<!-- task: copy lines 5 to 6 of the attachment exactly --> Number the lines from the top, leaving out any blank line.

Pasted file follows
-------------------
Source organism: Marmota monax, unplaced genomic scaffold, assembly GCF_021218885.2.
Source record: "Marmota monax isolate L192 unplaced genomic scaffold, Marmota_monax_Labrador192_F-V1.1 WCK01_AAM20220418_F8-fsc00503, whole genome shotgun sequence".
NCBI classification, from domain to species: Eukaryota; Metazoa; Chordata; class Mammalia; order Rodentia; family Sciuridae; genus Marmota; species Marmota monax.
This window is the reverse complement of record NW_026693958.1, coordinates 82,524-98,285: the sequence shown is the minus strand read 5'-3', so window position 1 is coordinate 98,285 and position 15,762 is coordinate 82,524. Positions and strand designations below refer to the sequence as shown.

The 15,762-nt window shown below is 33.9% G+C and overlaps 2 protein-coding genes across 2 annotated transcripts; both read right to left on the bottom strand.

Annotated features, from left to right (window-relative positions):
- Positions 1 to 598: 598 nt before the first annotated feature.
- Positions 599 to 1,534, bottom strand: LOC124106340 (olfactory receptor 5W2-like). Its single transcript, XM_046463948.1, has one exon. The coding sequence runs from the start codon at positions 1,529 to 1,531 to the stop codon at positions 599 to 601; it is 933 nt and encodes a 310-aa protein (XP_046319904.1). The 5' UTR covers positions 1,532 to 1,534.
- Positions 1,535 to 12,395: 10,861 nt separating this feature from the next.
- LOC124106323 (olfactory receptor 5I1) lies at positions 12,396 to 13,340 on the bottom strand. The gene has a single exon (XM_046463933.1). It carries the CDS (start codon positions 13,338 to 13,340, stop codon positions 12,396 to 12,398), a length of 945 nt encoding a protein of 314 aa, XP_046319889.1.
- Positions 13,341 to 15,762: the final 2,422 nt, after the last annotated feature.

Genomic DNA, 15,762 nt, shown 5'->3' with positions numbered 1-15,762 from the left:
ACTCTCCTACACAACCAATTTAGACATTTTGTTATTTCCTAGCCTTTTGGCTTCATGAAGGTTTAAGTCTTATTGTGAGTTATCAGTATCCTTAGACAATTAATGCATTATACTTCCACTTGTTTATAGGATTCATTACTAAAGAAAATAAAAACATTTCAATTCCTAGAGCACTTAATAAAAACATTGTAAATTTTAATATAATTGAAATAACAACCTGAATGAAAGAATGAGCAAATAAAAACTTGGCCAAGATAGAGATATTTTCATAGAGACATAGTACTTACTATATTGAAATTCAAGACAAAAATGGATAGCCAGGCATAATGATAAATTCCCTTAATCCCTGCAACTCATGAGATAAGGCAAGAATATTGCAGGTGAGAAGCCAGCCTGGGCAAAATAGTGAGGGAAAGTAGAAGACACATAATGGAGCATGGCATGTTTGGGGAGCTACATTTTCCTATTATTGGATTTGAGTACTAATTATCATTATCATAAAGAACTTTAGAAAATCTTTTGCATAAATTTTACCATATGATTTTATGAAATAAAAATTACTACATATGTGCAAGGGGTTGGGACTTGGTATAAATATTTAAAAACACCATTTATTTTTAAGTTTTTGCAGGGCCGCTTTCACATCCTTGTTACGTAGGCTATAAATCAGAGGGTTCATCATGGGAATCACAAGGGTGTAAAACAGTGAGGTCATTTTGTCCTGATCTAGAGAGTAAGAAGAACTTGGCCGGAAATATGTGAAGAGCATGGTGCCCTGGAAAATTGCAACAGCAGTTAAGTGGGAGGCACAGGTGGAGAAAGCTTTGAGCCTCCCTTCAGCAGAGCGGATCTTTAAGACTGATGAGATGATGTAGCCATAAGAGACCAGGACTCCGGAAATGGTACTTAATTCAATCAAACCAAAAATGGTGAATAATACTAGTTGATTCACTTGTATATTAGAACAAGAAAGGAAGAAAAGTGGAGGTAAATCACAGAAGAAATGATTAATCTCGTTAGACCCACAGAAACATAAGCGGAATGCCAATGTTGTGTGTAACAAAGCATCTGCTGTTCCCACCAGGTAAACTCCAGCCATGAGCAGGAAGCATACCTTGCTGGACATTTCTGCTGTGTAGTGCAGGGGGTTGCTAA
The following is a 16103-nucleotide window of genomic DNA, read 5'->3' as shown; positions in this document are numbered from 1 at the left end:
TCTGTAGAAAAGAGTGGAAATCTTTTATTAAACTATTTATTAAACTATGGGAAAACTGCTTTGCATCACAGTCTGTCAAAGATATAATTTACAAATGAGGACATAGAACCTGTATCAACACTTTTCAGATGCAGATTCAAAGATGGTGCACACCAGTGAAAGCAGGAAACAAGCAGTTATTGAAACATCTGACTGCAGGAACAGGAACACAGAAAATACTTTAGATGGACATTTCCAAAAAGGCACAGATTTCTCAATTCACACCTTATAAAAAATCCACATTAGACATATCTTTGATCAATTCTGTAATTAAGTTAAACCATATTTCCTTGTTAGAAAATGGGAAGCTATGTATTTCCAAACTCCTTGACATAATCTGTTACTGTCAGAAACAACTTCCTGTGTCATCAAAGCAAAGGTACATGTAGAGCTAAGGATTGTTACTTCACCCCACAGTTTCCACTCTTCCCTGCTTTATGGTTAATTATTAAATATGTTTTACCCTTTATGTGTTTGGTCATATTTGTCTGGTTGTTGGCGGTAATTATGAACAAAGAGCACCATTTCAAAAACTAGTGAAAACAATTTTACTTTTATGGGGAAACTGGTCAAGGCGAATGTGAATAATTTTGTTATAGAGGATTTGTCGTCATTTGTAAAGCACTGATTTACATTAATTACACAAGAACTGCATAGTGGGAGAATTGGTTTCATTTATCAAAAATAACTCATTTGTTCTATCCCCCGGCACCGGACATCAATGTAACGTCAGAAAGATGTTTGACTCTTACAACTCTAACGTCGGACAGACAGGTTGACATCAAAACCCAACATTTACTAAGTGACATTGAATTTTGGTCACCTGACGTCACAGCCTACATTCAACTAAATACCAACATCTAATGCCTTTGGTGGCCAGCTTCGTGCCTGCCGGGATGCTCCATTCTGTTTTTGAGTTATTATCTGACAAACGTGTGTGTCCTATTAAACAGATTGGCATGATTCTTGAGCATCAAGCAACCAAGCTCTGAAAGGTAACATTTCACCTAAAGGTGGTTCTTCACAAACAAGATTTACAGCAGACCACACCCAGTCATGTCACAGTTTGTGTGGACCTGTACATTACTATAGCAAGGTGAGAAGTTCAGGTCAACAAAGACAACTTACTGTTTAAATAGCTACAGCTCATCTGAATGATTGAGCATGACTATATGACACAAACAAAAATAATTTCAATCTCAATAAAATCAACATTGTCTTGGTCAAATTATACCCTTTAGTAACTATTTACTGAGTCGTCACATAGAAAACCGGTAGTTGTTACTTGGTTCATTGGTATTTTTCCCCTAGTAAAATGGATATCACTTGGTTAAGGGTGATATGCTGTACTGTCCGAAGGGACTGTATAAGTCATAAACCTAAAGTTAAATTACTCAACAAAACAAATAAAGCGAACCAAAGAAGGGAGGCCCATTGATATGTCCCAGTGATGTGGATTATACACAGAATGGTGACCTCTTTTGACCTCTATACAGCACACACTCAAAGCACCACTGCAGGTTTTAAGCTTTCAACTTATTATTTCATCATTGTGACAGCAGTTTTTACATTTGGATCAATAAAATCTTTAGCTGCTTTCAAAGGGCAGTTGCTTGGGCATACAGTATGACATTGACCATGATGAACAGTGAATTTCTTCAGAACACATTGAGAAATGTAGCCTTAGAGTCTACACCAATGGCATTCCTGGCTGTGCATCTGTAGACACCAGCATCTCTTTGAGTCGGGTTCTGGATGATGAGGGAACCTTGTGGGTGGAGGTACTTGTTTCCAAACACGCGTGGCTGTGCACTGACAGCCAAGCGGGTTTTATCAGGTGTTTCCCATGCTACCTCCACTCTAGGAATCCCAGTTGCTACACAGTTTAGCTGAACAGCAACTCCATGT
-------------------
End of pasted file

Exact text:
The 15,762-nt window shown below is 33.9% G+C and overlaps 2 protein-coding genes across 2 annotated transcripts; both read right to left on the bottom strand.

Annotated features, from left to right (window-relative positions):